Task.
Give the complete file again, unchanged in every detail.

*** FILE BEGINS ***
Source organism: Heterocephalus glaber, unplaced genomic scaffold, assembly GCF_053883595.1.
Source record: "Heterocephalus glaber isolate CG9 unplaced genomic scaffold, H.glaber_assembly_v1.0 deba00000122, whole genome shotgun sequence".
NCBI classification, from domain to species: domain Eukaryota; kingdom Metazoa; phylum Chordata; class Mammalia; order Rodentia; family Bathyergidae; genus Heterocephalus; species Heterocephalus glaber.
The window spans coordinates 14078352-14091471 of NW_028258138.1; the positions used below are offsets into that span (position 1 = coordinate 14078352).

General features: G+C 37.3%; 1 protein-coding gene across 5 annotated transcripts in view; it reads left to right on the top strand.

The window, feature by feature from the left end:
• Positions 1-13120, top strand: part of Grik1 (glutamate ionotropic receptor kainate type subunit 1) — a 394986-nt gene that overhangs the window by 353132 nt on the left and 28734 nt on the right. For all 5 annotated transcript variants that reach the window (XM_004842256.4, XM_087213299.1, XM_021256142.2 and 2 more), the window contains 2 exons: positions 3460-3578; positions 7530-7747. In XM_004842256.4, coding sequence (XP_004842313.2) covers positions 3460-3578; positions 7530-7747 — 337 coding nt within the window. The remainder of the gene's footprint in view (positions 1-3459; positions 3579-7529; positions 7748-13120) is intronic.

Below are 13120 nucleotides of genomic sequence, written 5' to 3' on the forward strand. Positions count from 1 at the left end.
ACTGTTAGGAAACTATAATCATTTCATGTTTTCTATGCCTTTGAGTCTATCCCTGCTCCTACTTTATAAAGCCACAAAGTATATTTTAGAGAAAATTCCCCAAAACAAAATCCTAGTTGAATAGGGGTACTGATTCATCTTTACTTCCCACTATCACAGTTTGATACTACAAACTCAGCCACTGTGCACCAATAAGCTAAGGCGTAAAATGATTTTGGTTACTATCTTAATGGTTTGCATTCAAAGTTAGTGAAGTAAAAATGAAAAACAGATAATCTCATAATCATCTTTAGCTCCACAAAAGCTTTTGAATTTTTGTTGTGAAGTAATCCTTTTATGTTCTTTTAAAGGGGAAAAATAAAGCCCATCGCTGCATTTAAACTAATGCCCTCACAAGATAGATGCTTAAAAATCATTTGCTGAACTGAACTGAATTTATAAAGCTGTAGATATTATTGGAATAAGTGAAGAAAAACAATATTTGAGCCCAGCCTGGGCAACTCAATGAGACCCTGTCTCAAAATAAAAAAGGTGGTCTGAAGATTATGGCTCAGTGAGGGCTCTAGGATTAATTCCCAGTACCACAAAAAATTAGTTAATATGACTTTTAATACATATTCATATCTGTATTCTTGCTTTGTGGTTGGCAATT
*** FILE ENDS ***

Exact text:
Source organism: Heterocephalus glaber, unplaced genomic scaffold, assembly GCF_053883595.1.
Source record: "Heterocephalus glaber isolate CG9 unplaced genomic scaffold, H.glaber_assembly_v1.0 deba00000122, whole genome shotgun sequence".
NCBI classification, from domain to species: domain Eukaryota; kingdom Metazoa; phylum Chordata; class Mammalia; order Rodentia; family Bathyergidae; genus Heterocephalus; species Heterocephalus glaber.
The window spans coordinates 14078352-14091471 of NW_028258138.1; the positions used below are offsets into that span (position 1 = coordinate 14078352).

General features: G+C 37.3%; 1 protein-coding gene across 5 annotated transcripts in view; it reads left to right on the top strand.

The window, feature by feature from the left end:
• Positions 1-13120, top strand: part of Grik1 (glutamate ionotropic receptor kainate type subunit 1) — a 394986-nt gene that overhangs the window by 353132 nt on the left and 28734 nt on the right. For all 5 annotated transcript variants that reach the window (XM_004842256.4, XM_087213299.1, XM_021256142.2 and 2 more), the window contains 2 exons: positions 3460-3578; positions 7530-7747. In XM_004842256.4, coding sequence (XP_004842313.2) covers positions 3460-3578; positions 7530-7747 — 337 coding nt within the window. The remainder of the gene's footprint in view (positions 1-3459; positions 3579-7529; positions 7748-13120) is intronic.

Below are 13120 nucleotides of genomic sequence, written 5' to 3' on the forward strand. Positions count from 1 at the left end.
ACTGTTAGGAAACTATAATCATTTCATGTTTTCTATGCCTTTGAGTCTATCCCTGCTCCTACTTTATAAAGCCACAAAGTATATTTTAGAGAAAATTCCCCAAAACAAAATCCTAGTTGAATAGGGGTACTGATTCATCTTTACTTCCCACTATCACAGTTTGATACTACAAACTCAGCCACTGTGCACCAATAAGCTAAGGCGTAAAATGATTTTGGTTACTATCTTAATGGTTTGCATTCAAAGTTAGTGAAGTAAAAATGAAAAACAGATAATCTCATAATCATCTTTAGCTCCACAAAAGCTTTTGAATTTTTGTTGTGAAGTAATCCTTTTATGTTCTTTTAAAGGGGAAAAATAAAGCCCATCGCTGCATTTAAACTAATGCCCTCACAAGATAGATGCTTAAAAATCATTTGCTGAACTGAACTGAATTTATAAAGCTGTAGATATTATTGGAATAAGTGAAGAAAAACAATATTTGAGCCCAGCCTGGGCAACTCAATGAGACCCTGTCTCAAAATAAAAAAGGTGGTCTGAAGATTATGGCTCAGTGAGGGCTCTAGGATTAATTCCCAGTACCACAAAAAATTAGTTAATATGACTTTTAATACATATTCATATCTGTATTCTTGCTTTGTGGTTGGCAATT